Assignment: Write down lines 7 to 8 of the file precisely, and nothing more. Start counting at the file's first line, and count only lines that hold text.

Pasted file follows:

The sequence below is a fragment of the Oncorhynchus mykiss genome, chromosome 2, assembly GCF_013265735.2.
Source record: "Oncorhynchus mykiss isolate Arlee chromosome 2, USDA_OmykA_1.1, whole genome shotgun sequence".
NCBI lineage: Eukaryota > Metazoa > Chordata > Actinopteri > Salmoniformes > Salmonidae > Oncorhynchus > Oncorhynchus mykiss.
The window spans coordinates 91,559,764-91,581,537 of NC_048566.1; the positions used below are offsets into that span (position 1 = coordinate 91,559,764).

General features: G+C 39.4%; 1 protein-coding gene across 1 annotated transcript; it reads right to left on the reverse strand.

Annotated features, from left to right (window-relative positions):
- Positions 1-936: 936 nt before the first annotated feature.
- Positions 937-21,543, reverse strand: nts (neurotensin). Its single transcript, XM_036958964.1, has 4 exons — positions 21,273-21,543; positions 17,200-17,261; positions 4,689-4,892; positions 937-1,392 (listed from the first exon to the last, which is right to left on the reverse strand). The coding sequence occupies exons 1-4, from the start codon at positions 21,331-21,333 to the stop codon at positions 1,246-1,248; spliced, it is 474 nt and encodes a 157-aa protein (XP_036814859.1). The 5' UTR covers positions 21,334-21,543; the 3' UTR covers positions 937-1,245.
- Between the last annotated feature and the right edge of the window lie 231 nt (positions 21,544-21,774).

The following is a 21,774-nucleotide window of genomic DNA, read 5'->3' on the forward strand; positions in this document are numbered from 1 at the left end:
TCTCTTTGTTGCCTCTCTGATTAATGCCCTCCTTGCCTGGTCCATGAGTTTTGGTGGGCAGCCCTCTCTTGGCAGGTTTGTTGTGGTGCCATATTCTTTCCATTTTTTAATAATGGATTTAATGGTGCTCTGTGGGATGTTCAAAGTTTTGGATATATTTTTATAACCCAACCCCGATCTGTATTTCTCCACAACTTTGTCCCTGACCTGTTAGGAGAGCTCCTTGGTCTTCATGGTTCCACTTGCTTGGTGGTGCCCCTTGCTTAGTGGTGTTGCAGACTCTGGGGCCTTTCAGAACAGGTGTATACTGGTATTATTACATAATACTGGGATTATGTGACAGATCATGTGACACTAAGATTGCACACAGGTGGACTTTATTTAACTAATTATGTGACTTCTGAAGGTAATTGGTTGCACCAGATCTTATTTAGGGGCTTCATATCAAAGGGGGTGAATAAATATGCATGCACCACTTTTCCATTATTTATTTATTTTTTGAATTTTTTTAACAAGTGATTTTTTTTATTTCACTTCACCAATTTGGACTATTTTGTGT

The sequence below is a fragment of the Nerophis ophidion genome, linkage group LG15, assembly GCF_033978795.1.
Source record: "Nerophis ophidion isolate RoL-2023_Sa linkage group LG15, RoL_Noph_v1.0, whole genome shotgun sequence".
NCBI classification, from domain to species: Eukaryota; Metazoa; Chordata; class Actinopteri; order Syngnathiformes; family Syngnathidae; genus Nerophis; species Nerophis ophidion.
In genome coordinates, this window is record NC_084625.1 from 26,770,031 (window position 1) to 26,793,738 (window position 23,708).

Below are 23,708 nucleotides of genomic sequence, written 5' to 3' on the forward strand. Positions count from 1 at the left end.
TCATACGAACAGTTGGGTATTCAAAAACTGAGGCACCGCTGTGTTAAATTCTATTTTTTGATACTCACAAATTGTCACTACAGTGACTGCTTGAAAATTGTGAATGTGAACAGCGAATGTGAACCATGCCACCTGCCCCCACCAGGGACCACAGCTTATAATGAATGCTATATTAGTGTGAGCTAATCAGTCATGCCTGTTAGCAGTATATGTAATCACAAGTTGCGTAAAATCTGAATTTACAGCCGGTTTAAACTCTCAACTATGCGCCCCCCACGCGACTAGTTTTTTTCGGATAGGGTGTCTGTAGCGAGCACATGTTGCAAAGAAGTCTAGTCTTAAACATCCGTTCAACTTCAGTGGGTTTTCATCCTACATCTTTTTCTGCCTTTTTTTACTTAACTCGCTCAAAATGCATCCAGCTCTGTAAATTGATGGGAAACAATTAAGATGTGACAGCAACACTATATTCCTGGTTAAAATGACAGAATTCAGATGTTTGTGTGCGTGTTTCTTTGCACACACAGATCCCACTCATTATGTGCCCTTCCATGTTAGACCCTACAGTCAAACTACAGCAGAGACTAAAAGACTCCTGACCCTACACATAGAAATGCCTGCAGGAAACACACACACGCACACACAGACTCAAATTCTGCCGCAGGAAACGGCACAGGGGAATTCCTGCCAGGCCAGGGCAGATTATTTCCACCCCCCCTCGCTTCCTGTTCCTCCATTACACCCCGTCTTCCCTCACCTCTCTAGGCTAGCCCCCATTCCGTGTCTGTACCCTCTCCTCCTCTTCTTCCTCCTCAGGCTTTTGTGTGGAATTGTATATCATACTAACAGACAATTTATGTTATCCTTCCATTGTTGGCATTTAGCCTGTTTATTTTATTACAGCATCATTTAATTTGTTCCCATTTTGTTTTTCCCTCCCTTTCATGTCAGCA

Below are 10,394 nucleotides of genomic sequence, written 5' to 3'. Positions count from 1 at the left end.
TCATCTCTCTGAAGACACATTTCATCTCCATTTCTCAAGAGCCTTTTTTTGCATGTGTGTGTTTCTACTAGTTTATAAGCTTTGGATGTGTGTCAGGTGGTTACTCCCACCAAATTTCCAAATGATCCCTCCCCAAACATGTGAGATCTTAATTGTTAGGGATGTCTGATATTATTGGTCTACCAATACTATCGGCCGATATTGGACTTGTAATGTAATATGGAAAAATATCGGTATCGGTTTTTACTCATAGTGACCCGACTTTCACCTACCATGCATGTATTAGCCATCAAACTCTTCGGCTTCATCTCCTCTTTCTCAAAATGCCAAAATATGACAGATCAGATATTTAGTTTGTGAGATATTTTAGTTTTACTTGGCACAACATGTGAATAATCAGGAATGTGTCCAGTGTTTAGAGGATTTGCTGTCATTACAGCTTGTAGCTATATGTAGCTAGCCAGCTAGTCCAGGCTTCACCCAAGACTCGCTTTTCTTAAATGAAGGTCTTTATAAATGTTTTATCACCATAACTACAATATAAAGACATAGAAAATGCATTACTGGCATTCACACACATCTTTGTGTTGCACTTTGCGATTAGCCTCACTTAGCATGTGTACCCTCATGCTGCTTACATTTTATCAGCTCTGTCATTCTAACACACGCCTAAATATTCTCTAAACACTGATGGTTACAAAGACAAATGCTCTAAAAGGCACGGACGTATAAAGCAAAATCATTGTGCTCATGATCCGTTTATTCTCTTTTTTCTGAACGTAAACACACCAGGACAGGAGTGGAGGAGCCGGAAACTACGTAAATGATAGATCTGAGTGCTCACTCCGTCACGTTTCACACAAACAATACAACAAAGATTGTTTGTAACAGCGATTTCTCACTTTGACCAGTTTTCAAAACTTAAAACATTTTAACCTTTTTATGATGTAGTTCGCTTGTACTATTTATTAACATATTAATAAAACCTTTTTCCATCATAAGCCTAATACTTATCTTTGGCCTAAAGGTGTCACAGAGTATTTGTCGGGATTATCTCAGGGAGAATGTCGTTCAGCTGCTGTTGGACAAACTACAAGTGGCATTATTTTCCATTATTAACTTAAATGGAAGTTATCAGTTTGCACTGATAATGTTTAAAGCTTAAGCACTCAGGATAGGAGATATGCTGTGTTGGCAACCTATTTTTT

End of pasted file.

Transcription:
- Positions 1-936: 936 nt before the first annotated feature.
- Positions 937-21,543, reverse strand: nts (neurotensin). Its single transcript, XM_036958964.1, has 4 exons — positions 21,273-21,543; positions 17,200-17,261; positions 4,689-4,892; positions 937-1,392 (listed from the first exon to the last, which is right to left on the reverse strand). The coding sequence occupies exons 1-4, from the start codon at positions 21,331-21,333 to the stop codon at positions 1,246-1,248; spliced, it is 474 nt and encodes a 157-aa protein (XP_036814859.1). The 5' UTR covers positions 21,334-21,543; the 3' UTR covers positions 937-1,245.